• c. Construct maps using fundamental principles to identify key information and analyze regional issues and perspectives in the Eastern Hemisphere
  • d. Explain how the physical environment of a place influences its economy, culture, and trade patterns

21st-century Skills and Readiness Competencies

Inquiry Questions:
  1. Why do geographers use a variety of maps to represent the world?
  2. How can a location be indifferent regions at the same time?
  3. How do regional issues affect larger areas?
  4. Do regions with similar issues around the world have similar geographic characteristics?
Relevance and Application:
  1. Individuals and businesses understand the characteristics of a region and its needs. For example, a snowmobile business should not be located in the South and restaurants reflect regional tastes in foods.
  2. Regional access to resources affects individual perceptions, what they value, and how they react. For example, water consumption may be based on availability.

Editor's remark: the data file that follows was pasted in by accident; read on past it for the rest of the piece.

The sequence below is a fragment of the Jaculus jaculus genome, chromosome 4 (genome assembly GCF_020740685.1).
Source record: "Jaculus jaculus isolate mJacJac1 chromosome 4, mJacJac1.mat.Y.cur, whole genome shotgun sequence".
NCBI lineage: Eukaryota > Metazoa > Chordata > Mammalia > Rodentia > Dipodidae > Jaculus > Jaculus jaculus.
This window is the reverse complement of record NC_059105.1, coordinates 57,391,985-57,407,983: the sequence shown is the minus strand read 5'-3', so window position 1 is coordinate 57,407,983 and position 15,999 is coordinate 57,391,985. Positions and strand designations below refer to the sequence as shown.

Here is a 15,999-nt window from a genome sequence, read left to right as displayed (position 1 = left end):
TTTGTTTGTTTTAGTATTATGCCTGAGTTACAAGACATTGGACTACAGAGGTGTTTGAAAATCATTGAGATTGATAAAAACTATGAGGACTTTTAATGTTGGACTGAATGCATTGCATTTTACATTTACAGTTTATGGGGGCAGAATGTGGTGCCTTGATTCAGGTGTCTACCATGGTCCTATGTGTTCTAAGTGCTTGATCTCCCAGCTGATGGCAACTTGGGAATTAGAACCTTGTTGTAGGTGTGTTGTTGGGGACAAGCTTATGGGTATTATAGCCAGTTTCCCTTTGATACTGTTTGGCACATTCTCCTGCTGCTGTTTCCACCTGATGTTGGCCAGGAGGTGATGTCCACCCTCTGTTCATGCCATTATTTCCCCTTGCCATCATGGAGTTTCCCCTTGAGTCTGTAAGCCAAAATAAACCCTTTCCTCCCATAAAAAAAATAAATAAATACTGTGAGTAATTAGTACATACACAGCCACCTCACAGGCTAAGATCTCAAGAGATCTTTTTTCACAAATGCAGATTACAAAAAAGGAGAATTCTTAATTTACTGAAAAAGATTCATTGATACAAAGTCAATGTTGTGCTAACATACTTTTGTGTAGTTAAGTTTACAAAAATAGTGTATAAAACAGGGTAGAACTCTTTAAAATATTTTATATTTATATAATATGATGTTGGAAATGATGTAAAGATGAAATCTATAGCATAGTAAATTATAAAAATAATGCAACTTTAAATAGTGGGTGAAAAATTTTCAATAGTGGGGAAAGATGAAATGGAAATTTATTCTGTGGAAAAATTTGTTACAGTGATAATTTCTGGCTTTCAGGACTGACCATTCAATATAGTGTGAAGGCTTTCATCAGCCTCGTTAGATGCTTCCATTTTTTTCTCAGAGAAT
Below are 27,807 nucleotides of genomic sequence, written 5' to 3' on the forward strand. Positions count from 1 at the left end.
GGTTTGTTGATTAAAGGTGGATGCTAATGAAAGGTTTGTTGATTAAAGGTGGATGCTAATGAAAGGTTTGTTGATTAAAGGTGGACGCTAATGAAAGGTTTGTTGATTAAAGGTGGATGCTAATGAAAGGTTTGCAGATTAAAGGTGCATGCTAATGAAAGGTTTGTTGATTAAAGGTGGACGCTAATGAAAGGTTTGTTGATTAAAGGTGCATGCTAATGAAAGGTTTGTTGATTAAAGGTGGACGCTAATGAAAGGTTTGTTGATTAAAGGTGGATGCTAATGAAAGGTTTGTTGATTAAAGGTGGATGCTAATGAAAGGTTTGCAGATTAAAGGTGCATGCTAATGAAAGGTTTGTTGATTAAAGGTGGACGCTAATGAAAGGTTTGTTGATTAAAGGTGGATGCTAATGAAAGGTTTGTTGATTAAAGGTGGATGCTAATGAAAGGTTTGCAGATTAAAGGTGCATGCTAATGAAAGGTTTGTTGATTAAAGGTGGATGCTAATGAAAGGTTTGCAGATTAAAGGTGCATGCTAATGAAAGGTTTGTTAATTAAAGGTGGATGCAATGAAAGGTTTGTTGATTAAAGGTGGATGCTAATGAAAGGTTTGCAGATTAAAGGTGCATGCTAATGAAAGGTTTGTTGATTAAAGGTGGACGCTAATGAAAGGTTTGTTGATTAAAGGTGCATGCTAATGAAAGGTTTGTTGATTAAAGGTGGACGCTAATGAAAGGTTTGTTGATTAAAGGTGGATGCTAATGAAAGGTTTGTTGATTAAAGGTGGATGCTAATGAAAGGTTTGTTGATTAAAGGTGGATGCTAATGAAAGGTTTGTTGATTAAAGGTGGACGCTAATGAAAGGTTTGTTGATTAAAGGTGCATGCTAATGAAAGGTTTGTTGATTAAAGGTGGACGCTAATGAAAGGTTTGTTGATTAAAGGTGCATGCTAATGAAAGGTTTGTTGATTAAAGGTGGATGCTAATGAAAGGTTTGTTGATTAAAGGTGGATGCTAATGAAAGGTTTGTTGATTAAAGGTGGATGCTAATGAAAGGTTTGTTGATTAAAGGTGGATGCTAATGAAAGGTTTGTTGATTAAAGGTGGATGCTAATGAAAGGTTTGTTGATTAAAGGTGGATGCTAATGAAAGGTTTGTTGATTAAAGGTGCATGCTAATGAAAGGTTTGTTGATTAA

3. Nations use geographic information about human and physical systems to make decisions such as establishing trade routes, locating cities, trade centers and capitals, and establishing outposts and security systems like forts and walls.
Nature of Geography:
  1. Spatial thinkers study cultural groups in order to explain how they view a region.
  2. Spatial thinkers evaluate the use of resources in a region to predict and propose
    future uses.
  3. Spatial thinkers study the various definitions of regions.

CO.3. Standard: Economics

Prepared Graduates:

  1. Understand the allocation of scarce resources in societies through analysis of individual choice, market interaction, and public policy
  2. Acquire the knowledge and economic reasoning skills to make sound financial decisions (PFL)

CO.3.1. Concepts and skills students master:

  • Supply and demand influence price and profit in a market economy

Evidence Outcomes

Students can:
  • a. Define supply and demand
  • b. Identify factors that cause changes in supply and demand
  • c. Define and identify factors that impact price
  • d. Identify examples to illustrate that consumers ultimately determine what is produced in a market economy
  • e. Explain the function of profit in a market economy
  • f. Demonstrate how supply and demand determine equilibrium price and quantity